Bristol Puppetry Festival was on over the long weekend and I’d intended to take a look at Asiel, a performance by Babok that features recycled household items, but there was no sign of it outside Arnolfini. Maybe it had been washed away by the rain. There was, however, a vaguely sheep-shaped lump of garish fibreglass just beyond M Shed, which had attracted a herd of dripping people taking photos.
Ooh look, it's Blackbeard Shaun the Sheep, following on from Blackbeard Gorilla in 2011 and Salty Sea Dog Gromit in 2013. About time they cut straight to the Charity auction, I think.
It's all so much less interesting than the B2737 Battle Bus on loan from the London Transport Museum which was parked alongside and which, apart from the occasional toddler being lifted to parp its horn, was ignored.
The B-type - the first ever mass-produced motor bus - went into service in 1910. They were commandeered for the war effort in 1914 and saw service as troop carriers, ambulances, lorries and even mobile pigeon lofts.
They then went back to being buses in 1918.
And look, it says - Tracey frm Islington drove her!
In the absence of puppets, I headed into the Arnolfini and found a different Dismaland in the form of an installation by Matt Davies and Milo Newman, entitled By the Mark, the Deep. ‘A sound installation that delves into the submerged ruins of the lost coastal town of Dunwich’, it consists of a room in total darkness, filled with the noises of shifting waves and silt, taken from sound recordings made directly at the site, now covered by the North Sea.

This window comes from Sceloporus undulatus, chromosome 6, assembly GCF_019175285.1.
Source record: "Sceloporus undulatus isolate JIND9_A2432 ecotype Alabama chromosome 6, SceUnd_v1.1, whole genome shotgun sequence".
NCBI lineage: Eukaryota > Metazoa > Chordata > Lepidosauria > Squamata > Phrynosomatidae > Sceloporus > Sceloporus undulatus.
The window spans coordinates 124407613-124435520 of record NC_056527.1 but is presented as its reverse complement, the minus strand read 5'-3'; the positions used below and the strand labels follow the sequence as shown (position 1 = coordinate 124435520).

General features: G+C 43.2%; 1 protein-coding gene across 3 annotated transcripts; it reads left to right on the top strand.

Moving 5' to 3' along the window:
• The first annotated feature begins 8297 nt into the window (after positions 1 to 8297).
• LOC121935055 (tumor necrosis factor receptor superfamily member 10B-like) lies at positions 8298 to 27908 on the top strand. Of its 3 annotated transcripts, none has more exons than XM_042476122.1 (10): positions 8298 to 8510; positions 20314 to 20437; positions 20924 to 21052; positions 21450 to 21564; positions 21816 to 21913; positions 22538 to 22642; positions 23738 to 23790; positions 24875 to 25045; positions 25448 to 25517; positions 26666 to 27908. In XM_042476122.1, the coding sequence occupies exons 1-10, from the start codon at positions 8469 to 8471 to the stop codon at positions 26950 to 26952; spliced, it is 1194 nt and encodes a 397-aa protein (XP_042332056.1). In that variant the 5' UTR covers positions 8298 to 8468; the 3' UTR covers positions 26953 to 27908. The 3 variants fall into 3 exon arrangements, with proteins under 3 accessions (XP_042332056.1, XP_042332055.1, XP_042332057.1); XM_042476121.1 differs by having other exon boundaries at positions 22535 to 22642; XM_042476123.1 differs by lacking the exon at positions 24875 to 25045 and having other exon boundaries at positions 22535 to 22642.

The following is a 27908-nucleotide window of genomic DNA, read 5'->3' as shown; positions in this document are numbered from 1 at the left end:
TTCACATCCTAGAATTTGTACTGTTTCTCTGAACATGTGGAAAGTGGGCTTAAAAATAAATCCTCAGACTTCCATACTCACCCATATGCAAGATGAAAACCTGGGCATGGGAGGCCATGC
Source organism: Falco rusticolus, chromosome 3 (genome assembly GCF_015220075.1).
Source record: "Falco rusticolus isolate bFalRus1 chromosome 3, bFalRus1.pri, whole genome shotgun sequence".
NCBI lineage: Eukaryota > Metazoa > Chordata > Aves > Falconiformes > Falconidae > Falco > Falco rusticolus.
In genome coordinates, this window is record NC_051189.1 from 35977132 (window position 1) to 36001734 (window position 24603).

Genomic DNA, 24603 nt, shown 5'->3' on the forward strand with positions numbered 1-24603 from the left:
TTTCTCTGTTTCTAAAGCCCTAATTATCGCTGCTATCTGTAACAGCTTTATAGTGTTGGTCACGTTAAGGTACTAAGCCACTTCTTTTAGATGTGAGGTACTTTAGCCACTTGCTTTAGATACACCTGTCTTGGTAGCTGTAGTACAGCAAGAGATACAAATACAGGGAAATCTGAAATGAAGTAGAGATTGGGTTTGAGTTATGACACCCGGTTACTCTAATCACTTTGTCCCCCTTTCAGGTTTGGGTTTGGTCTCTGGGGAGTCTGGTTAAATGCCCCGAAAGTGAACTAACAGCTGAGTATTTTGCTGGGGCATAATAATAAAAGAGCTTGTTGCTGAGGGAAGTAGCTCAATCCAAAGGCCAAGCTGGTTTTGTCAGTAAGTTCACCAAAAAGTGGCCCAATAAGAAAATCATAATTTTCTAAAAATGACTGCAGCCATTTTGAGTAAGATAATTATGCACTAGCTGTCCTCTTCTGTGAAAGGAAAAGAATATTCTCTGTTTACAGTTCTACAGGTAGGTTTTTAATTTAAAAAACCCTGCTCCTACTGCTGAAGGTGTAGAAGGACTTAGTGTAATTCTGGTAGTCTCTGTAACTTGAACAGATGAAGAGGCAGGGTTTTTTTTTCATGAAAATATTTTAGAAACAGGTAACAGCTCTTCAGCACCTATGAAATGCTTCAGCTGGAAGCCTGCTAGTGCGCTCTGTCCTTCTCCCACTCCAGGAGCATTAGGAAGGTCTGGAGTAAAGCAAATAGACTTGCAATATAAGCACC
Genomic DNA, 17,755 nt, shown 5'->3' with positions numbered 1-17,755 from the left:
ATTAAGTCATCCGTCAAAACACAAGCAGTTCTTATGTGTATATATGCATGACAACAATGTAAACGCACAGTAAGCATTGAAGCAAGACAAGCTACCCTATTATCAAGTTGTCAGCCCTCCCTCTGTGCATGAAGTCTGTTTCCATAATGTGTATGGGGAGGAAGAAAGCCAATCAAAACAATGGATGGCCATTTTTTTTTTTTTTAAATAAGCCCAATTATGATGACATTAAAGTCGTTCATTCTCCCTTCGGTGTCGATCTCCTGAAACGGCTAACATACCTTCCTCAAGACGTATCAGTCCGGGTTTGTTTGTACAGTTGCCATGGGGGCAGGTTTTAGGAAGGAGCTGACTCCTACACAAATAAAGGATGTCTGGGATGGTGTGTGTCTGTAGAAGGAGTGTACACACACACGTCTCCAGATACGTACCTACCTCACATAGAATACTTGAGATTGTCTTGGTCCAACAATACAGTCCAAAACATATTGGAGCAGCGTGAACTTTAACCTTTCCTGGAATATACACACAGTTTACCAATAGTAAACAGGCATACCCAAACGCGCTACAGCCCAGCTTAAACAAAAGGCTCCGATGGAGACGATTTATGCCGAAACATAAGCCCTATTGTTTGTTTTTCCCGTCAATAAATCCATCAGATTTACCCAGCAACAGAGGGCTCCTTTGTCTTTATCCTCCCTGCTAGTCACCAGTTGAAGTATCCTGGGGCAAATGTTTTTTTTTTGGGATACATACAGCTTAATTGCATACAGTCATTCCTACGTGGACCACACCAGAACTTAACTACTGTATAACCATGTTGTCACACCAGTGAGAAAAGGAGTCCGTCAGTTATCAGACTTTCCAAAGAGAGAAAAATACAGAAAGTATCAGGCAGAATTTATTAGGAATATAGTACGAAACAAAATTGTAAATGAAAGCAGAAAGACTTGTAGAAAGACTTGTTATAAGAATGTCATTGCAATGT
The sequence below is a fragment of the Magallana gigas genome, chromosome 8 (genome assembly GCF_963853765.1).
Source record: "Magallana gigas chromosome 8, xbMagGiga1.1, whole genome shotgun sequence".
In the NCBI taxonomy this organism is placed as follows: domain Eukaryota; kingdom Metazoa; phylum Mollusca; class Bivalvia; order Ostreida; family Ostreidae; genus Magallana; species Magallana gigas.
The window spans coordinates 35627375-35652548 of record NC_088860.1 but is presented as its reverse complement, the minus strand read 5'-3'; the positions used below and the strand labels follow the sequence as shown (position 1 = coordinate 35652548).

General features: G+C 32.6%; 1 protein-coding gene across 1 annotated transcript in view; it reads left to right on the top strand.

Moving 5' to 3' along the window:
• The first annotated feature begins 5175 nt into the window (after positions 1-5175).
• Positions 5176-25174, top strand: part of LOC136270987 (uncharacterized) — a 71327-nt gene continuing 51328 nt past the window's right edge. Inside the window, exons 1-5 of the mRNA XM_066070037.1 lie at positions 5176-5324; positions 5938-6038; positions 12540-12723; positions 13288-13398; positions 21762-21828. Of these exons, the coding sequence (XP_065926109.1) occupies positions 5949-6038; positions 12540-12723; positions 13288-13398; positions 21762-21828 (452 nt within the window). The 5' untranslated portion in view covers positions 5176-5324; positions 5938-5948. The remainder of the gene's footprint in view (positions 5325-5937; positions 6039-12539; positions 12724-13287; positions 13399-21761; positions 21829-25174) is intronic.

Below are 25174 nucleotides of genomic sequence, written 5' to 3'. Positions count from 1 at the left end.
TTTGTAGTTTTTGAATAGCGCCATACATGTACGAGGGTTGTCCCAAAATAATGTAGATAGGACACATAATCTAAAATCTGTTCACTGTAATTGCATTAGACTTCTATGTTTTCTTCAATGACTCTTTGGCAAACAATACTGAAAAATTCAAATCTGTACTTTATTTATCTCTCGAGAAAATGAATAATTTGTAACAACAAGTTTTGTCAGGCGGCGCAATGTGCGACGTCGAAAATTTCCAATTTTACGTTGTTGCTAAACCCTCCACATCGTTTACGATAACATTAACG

After a while, as I inched my way across the room, I made out what might have been a shelf, which vibrated alarmingly and turned out to be the sound system. Then, as my eyesight adjusted further, I swam towards a shimmering white shape which proved to be fire regulations.
The experience was surprisingly effective. More people came in, wondering how they would ever find their way back out and whether there was anyone else in there. ‘Yes,’ I said, ‘there’s me and I’ve been here six months.’
Plunging from the atmospheric dark, I made my way to the exhibition of work by one of the UK’s foremost land artists, Bristol-based Richard Long, whose work I first encountered some years ago in Tate St Ives.
I find Long's work very interesting, primarily because it involves walking about a lot. Long documents his epic walks through the medium of photography, maps and text, re-imagining the relationship between art and landscape.
Perhaps the most immediate part of the exhibition is the offsite piece Boyhood Line, which follows a desire line trodden by users of the Downs near Ladies’ Mile for 170 metres, outlining it with white limestone rocks. The exhibition of Long’s work runs until 15th November.